As I’ve mentioned, I’ve spent some extensive time in therapy. In terms of interactions I’ve had, I’d say I interact with a therapist about as frequently as I interact with the guy who sells me my weekly ice cream dinner, so it’s definitely a relationship. If you’ve never been to therapy (we can’t be friends), you may wonder what goes on in there, after the door is closed and the “In Session” light clicks on. I go to therapy and I still wonder what other people do in there. I have the feeling that I’m doing therapy wrong, but that seems fairly predictable at this point.
Before ever attending a therapy session, I had a pretty clear concept of what therapy looked like in my mind. My concept was formed by my relationships with two people: the first was Dr. Jason Seaver, the affable psychiatrist father on Growing Pains, and the second was my mother, a therapist.
Dr. Seaver practiced psychiatry out of his home office, which looked to be about the size of the biggest room in my parents’ relatively sizeable house. I was very concerned about the logistics of this, as I was wont to be. Because I knew that a schizophrenic relative in my family had gone off her medication and had become violent with her husband and children, I was very worried that a patient of Dr. Seaver’s would do something similar. I awaited the episode when a sitcom version of a mentally ill person (hair wild, lipstick grotesquely covering half of her face, female) would break down the Seavers’ door and try to stab Mrs. Seaver, while Kirk Cameron worked up some hijinks to distract the intruder and save the day. But, the show never traveled down that road, which was a great disappointment to me. Not unlike the entire future of Kirk Cameron.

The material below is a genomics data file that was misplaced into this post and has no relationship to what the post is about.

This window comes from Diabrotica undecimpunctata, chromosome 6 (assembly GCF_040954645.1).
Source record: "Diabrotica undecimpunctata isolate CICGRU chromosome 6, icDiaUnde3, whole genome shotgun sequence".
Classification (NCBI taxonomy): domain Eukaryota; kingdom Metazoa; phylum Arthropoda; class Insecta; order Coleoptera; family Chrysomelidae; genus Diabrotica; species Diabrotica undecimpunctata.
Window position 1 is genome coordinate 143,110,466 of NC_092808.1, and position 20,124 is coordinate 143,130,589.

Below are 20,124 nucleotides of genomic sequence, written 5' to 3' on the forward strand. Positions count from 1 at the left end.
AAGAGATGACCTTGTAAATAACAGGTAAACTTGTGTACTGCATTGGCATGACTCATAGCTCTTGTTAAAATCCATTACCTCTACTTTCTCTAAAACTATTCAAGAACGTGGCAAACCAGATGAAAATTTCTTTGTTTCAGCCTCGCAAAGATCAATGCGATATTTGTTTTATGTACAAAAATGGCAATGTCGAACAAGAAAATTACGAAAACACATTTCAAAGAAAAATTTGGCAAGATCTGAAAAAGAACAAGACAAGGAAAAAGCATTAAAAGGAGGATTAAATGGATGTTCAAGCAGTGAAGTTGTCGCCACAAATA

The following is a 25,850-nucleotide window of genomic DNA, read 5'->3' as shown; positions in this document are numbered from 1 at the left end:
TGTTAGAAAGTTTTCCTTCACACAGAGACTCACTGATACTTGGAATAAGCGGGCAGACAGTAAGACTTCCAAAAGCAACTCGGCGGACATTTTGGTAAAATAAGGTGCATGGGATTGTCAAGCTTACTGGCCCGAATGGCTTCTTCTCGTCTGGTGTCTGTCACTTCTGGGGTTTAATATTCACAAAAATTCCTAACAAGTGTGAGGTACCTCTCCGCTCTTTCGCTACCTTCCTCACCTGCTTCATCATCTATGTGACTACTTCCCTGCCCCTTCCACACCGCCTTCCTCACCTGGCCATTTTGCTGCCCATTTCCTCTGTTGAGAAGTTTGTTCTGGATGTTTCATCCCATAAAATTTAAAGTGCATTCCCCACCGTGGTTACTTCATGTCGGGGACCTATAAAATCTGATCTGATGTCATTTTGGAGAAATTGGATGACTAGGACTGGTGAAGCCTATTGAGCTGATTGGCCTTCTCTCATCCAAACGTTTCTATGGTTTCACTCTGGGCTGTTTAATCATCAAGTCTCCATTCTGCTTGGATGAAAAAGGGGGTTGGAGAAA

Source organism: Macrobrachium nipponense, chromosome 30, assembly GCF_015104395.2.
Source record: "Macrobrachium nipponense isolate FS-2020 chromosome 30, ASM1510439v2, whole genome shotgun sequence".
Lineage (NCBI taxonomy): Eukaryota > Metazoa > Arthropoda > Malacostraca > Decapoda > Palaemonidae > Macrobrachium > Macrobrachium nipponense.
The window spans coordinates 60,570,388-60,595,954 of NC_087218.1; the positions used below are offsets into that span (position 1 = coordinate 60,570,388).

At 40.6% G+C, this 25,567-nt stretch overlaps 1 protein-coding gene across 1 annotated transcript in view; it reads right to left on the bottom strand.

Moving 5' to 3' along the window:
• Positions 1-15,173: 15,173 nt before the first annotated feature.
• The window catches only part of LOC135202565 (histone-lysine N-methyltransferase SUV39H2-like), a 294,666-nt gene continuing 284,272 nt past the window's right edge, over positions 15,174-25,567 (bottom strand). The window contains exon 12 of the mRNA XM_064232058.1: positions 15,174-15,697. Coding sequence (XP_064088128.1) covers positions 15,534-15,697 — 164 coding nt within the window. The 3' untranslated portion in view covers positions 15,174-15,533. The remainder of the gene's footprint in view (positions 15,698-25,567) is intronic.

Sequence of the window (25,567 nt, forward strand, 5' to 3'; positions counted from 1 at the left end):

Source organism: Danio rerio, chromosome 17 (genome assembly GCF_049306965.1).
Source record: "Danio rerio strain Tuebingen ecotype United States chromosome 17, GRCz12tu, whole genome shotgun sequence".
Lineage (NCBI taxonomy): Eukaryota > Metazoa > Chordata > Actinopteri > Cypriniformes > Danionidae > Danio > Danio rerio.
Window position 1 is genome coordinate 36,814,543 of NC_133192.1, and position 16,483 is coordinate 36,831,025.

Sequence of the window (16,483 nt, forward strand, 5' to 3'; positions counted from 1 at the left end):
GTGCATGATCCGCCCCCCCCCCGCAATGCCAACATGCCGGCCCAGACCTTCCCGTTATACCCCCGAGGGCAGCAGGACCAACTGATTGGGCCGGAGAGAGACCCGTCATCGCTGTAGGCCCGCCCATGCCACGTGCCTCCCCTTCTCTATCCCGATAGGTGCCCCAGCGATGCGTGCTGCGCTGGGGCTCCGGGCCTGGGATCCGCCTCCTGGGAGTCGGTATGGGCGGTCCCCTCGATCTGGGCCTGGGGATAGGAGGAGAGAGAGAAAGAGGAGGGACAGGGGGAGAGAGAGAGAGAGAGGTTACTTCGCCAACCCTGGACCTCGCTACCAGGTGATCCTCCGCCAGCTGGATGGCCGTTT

Growing Pains also once did a bit wherein the youngest daughter, Chrissy, is given an assignment to write about what her father does for a living. She proudly announces that she told her whole class that her dad makes women come over to their house, lie down on a couch, and cry. I thought this was hilarious, but I also thought she had accurately described all therapy. To my understanding, therapy was lying on a couch and crying.
An equally formative experience had to do with observing my mother in her workplace. Her version of having it all included taking me to work with her after school when she no longer had patients, so we could spend time together while she worked. I took naps on the two chairs in her office, which I pushed up against each other to form a make-shift bed. This is where her patients must lie down, I figured. I wondered if they pushed the chairs together or if my mom did, but settled on the image that they pushed the chairs together as a team. My mom wouldn’t want to patronize the patient by doing it herself, nor would she want to appear unwelcoming. It never occurred to me that the patient might just sit in one chair.